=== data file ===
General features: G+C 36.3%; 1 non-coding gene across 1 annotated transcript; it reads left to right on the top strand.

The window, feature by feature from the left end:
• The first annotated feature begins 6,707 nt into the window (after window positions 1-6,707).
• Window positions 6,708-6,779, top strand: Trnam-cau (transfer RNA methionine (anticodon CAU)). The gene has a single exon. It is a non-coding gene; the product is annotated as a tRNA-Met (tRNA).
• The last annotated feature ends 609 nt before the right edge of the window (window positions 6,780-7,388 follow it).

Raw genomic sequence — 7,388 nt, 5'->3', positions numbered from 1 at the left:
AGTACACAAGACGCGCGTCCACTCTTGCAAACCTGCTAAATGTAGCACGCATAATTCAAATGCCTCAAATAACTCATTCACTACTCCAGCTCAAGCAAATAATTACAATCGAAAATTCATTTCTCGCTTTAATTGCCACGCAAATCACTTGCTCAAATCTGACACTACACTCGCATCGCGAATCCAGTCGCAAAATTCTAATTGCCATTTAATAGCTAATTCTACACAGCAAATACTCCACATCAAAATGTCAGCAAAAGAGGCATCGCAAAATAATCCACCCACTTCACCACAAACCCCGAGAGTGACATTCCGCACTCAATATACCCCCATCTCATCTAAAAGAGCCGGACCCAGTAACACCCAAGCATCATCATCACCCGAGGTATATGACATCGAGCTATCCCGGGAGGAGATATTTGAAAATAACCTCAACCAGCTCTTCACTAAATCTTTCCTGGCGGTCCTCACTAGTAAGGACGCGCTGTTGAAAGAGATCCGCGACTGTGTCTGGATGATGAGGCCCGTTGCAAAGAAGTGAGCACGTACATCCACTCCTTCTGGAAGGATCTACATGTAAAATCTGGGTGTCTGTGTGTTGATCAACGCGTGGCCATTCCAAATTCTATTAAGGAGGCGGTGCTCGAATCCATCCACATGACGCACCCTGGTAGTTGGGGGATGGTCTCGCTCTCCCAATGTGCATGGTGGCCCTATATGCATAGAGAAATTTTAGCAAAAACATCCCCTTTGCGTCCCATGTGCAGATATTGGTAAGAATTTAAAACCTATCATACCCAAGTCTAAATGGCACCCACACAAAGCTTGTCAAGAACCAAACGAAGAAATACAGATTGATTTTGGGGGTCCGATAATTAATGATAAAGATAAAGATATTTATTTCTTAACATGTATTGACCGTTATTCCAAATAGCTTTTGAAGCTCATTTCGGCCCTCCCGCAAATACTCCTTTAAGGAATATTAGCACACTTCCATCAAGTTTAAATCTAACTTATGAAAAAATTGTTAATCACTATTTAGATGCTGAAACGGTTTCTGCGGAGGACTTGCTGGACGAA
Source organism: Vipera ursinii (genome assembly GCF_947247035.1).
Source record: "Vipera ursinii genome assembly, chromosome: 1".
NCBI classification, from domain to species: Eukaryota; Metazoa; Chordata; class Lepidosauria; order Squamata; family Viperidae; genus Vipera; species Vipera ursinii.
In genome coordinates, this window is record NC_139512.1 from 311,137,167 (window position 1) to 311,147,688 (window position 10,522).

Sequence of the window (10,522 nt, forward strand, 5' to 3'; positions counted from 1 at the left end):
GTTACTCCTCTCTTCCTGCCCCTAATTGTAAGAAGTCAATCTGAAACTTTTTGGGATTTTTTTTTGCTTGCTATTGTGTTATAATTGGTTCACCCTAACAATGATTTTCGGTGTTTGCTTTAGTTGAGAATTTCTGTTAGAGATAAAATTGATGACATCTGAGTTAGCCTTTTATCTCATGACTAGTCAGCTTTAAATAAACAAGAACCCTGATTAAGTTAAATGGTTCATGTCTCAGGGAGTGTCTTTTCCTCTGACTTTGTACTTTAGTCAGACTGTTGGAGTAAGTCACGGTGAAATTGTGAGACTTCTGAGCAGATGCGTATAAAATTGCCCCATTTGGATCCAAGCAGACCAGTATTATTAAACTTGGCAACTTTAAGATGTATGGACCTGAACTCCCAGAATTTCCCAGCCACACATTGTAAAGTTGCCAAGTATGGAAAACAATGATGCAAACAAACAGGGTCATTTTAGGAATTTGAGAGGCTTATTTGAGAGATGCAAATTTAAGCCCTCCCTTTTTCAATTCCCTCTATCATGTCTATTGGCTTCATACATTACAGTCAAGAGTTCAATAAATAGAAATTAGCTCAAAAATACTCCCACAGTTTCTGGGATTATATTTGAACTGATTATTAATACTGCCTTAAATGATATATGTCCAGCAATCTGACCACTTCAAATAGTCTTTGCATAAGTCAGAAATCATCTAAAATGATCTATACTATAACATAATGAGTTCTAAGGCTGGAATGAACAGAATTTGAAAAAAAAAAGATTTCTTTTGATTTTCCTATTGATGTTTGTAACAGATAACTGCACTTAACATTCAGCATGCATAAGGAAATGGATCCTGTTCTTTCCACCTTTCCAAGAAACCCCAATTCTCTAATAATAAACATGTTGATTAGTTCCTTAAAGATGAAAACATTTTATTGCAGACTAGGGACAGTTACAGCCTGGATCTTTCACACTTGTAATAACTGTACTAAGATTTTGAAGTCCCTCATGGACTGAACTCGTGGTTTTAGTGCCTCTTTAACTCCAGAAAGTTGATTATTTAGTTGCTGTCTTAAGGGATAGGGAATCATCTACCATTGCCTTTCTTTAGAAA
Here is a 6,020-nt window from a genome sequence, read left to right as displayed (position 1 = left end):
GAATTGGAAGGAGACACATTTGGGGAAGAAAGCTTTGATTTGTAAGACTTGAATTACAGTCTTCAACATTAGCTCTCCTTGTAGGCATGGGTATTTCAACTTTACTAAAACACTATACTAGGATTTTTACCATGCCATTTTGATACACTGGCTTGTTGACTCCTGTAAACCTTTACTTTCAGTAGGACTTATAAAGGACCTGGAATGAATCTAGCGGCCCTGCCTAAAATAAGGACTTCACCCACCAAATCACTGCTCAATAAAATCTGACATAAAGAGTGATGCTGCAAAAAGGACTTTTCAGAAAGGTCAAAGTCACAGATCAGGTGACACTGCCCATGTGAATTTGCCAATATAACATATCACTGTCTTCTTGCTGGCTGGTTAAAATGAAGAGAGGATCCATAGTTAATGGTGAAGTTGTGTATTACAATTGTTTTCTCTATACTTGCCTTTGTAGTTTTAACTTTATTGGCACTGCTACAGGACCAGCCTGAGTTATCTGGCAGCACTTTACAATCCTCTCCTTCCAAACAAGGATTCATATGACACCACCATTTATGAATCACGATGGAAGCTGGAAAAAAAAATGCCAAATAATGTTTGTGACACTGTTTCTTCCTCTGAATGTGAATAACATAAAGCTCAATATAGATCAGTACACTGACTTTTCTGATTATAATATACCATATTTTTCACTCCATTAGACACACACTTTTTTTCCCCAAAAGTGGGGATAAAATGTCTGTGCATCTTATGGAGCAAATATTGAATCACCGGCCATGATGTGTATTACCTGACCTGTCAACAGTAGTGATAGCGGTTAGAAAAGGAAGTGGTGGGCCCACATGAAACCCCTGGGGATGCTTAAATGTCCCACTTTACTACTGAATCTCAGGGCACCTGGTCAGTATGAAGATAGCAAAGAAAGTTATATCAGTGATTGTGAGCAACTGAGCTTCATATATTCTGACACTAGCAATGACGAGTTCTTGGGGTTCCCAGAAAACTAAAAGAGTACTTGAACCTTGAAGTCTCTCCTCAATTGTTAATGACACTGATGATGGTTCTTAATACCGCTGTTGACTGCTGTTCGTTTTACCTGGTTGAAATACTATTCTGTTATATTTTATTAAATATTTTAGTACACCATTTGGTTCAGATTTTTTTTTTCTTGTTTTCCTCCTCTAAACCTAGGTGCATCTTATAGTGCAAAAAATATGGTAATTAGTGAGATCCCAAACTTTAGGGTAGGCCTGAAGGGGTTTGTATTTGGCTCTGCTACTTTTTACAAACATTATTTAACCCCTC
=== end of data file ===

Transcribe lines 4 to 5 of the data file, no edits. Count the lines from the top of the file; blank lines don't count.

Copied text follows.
• Window positions 6,708-6,779, top strand: Trnam-cau (transfer RNA methionine (anticodon CAU)). The gene has a single exon. It is a non-coding gene; the product is annotated as a tRNA-Met (tRNA).
• The last annotated feature ends 609 nt before the right edge of the window (window positions 6,780-7,388 follow it).